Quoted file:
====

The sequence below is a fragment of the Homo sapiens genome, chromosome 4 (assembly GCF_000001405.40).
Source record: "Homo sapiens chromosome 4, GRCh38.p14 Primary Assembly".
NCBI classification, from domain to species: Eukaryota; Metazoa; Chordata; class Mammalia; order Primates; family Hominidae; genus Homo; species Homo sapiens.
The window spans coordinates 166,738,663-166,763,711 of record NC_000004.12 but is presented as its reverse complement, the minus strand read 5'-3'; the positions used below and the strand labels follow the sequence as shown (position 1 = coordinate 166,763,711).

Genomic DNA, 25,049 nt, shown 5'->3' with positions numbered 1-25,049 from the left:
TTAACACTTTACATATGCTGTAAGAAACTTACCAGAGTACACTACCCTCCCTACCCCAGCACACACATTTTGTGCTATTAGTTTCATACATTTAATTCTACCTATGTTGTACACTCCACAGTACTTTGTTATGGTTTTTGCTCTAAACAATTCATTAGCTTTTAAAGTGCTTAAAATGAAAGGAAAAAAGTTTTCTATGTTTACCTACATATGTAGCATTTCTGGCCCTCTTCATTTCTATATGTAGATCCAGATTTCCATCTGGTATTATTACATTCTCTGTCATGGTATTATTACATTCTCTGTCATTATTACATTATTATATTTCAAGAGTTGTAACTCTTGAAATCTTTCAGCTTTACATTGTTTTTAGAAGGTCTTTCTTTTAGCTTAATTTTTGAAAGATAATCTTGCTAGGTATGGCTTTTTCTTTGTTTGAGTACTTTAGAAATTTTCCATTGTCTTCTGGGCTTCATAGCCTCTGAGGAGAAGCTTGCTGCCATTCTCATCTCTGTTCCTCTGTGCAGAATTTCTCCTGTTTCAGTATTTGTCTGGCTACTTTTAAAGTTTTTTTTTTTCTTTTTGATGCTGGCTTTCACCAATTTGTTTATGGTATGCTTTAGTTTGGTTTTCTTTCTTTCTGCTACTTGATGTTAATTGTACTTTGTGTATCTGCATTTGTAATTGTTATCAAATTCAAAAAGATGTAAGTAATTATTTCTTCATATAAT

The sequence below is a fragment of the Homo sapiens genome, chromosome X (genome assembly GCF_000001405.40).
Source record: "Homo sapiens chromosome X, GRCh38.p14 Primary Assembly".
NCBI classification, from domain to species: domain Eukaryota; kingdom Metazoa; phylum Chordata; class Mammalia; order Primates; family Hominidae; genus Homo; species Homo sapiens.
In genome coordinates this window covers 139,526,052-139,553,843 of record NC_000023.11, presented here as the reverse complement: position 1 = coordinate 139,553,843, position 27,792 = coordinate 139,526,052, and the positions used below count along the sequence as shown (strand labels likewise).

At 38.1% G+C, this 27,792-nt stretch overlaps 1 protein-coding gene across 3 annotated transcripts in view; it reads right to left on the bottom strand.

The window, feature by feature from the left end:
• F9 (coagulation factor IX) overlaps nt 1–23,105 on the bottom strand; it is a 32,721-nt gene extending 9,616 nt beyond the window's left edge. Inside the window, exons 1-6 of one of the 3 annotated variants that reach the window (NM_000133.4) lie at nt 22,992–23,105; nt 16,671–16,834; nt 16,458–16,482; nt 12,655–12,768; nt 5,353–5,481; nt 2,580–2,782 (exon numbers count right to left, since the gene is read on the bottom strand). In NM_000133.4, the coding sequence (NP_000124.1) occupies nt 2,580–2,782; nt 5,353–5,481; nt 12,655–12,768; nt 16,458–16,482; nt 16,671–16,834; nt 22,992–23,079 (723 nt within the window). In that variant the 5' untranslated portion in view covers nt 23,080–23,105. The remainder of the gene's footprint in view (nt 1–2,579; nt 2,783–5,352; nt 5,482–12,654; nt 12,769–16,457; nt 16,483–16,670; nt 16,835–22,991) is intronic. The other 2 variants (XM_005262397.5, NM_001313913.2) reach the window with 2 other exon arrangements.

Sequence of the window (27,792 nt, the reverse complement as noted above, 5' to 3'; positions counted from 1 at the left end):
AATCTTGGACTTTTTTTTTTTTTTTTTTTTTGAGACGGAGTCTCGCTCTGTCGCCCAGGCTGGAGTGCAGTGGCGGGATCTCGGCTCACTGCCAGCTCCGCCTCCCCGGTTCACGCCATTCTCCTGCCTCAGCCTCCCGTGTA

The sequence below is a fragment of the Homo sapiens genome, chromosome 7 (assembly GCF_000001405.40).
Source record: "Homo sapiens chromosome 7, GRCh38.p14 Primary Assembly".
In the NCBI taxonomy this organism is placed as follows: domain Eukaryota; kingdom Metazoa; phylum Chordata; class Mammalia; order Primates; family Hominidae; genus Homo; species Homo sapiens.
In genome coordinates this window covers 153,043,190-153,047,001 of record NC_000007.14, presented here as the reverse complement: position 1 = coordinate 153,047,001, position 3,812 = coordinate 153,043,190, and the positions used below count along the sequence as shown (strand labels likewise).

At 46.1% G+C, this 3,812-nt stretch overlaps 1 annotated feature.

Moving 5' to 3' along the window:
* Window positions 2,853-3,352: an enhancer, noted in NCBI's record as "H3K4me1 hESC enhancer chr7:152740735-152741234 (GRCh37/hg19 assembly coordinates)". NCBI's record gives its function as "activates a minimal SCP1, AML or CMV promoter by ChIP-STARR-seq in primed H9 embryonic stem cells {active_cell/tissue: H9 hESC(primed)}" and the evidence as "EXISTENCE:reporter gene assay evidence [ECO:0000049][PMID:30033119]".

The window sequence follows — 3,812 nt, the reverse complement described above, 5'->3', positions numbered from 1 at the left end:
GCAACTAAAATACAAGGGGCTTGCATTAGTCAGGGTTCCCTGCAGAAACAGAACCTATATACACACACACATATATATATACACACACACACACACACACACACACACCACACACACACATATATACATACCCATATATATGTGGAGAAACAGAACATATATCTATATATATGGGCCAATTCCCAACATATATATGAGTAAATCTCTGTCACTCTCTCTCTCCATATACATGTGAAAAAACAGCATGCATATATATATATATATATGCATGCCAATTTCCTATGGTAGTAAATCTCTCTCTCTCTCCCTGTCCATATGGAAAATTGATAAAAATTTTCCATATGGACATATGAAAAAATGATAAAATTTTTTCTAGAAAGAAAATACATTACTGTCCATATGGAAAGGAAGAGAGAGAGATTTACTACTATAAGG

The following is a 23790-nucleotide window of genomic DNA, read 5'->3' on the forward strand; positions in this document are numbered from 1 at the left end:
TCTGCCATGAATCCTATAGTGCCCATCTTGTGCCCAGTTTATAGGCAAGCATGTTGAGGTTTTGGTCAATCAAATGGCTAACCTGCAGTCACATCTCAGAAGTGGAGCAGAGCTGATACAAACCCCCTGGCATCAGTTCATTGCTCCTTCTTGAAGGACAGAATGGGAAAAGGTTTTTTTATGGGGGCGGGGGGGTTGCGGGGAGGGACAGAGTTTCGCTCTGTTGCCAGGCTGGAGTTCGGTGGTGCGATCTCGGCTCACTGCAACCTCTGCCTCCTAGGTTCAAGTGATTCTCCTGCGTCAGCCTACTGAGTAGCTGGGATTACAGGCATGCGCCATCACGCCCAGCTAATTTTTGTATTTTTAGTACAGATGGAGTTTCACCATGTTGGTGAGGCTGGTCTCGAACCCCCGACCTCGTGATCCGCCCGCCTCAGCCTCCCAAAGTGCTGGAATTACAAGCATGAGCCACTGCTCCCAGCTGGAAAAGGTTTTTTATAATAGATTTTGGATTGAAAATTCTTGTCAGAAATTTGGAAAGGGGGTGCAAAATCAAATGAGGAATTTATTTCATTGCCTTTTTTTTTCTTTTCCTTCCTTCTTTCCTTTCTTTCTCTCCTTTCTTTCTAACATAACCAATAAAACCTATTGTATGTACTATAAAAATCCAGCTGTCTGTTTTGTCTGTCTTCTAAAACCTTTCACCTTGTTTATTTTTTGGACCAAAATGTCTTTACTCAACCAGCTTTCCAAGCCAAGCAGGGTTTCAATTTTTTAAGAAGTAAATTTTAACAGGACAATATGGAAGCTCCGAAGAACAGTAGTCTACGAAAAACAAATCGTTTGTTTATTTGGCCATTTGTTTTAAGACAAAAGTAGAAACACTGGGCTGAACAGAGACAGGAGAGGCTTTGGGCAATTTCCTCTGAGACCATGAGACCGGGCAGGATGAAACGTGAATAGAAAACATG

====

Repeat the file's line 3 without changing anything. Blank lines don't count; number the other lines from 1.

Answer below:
NCBI classification, from domain to species: Eukaryota; Metazoa; Chordata; class Mammalia; order Primates; family Hominidae; genus Homo; species Homo sapiens.